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[7]. Peraturan Menteri Pendidikan dan Kebudayaan Republik Indonesia. Nomor 75 Tahun 2016. Komite Sekolah.
[8]. Peraturan Menteri Pendidikan Nasional Republik Indonesia. Nomor 19 Tahun 2007. Standar Pengelolaan Pendidikan.
[9]. Sagala. 2008. Manajemen Berbasis Sekolah dan Masyarakat, Nimas Multima: Jakarta.
[10]. Undang Undang Nomor 20 Tahun 2003 Tentang Sistem Pendidikan Nasional
[11]. Zajda, J. I., & Gamage, D. T, 2009, Decentralisation, school-based management, and quality. Springer. Dordrecht.

Riyo Nur Buana, Riswanti Rini, Sowiyah “The Role of the School Committee in Education Management of Vocational High School in Indonesia” International Journal of Research and Innovation in Social Science (IJRISS) vol.3 issue 11, pp.56-58 November 2019  URL: https://www.rsisinternational.org/journals/ijriss/Digital-Library/volume-3-issue-11/56-58.pdf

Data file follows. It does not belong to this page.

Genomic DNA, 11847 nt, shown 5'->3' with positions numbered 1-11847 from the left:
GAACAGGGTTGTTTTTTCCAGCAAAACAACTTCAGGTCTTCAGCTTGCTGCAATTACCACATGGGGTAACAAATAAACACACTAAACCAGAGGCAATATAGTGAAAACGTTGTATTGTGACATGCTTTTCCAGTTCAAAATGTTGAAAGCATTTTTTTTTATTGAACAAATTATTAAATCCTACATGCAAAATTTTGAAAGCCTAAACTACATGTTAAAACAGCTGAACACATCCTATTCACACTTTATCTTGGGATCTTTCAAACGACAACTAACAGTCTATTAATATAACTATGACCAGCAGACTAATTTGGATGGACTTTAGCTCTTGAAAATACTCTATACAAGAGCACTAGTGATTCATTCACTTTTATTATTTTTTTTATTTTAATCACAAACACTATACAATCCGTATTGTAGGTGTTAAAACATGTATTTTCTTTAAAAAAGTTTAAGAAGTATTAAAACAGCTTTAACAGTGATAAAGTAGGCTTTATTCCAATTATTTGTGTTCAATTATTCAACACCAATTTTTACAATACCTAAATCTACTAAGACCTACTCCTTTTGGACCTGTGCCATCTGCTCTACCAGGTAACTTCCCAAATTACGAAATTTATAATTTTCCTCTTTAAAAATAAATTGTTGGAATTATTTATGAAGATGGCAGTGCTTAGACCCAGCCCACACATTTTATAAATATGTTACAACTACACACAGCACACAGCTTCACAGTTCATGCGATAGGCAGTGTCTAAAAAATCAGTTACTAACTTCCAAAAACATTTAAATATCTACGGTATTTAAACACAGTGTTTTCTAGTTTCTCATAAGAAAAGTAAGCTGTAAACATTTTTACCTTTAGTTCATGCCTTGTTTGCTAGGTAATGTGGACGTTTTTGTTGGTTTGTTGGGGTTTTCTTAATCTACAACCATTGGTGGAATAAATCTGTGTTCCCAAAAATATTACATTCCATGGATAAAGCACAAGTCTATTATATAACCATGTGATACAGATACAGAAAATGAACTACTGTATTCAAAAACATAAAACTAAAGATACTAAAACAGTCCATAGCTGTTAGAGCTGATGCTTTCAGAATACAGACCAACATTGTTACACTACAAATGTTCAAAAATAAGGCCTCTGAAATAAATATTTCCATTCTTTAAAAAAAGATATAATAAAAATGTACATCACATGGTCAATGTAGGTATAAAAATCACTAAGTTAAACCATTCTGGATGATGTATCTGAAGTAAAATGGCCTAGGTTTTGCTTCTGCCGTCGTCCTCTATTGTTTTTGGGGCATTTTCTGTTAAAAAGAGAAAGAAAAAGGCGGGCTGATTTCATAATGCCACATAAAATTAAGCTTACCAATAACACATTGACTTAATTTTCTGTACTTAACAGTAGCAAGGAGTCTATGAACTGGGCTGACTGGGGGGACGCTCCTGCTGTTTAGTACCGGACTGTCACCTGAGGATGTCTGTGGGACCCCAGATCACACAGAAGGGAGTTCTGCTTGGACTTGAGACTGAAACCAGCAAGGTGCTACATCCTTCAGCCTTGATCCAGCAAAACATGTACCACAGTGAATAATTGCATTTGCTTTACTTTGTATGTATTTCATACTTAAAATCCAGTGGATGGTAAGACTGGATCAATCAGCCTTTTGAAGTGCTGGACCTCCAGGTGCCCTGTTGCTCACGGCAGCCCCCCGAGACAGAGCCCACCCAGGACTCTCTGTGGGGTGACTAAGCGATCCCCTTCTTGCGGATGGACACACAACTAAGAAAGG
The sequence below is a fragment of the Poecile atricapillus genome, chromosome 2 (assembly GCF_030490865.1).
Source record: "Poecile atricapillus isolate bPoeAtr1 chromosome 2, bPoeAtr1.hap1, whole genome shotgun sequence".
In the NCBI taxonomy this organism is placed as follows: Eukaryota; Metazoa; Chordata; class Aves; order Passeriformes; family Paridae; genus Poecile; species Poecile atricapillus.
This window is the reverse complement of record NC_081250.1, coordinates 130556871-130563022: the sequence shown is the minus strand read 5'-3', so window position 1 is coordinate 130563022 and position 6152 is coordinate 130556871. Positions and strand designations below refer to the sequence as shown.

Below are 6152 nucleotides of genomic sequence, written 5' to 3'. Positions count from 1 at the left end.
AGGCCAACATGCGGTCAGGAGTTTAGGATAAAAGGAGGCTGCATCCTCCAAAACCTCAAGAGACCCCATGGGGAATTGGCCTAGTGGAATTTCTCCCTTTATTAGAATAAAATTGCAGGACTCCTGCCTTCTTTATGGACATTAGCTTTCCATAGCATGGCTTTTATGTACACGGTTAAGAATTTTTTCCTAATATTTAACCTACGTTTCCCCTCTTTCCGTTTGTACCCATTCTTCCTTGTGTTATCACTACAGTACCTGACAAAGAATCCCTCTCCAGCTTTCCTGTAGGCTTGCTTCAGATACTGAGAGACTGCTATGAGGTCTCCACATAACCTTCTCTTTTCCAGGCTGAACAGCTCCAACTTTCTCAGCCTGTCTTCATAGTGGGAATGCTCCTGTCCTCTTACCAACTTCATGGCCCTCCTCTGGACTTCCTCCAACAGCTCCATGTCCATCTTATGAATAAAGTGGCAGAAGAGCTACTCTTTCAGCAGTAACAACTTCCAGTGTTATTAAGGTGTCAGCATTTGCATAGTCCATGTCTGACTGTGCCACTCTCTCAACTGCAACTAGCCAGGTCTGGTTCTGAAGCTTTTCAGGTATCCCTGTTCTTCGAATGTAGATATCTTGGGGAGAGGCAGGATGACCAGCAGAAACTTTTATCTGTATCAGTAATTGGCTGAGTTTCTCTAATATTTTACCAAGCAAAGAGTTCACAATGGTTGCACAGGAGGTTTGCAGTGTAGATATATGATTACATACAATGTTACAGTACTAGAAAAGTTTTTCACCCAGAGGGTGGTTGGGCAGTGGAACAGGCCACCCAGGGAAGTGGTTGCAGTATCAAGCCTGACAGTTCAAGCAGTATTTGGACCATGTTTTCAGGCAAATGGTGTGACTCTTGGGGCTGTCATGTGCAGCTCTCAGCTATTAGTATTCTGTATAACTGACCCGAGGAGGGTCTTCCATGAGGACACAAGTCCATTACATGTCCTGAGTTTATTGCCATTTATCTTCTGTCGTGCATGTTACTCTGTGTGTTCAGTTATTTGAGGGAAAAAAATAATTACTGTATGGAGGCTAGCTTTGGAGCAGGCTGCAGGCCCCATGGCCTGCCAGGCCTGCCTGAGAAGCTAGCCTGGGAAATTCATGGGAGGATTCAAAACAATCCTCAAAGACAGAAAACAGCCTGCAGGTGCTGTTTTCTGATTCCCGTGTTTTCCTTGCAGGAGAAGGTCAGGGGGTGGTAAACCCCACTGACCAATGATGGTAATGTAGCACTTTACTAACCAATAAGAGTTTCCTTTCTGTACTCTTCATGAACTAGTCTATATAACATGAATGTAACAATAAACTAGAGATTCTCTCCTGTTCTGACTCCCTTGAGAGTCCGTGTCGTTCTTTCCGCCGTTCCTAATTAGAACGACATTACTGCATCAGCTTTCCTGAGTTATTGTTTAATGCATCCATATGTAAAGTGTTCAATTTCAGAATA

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Social Support of School Management & Stakeholders and Wellbeing of Students in Sri Lankan Schools: Special Reference to Government Schools in the Hambantota District

Chandana Kasturiarachchi – November 2019 Page No.: 59-70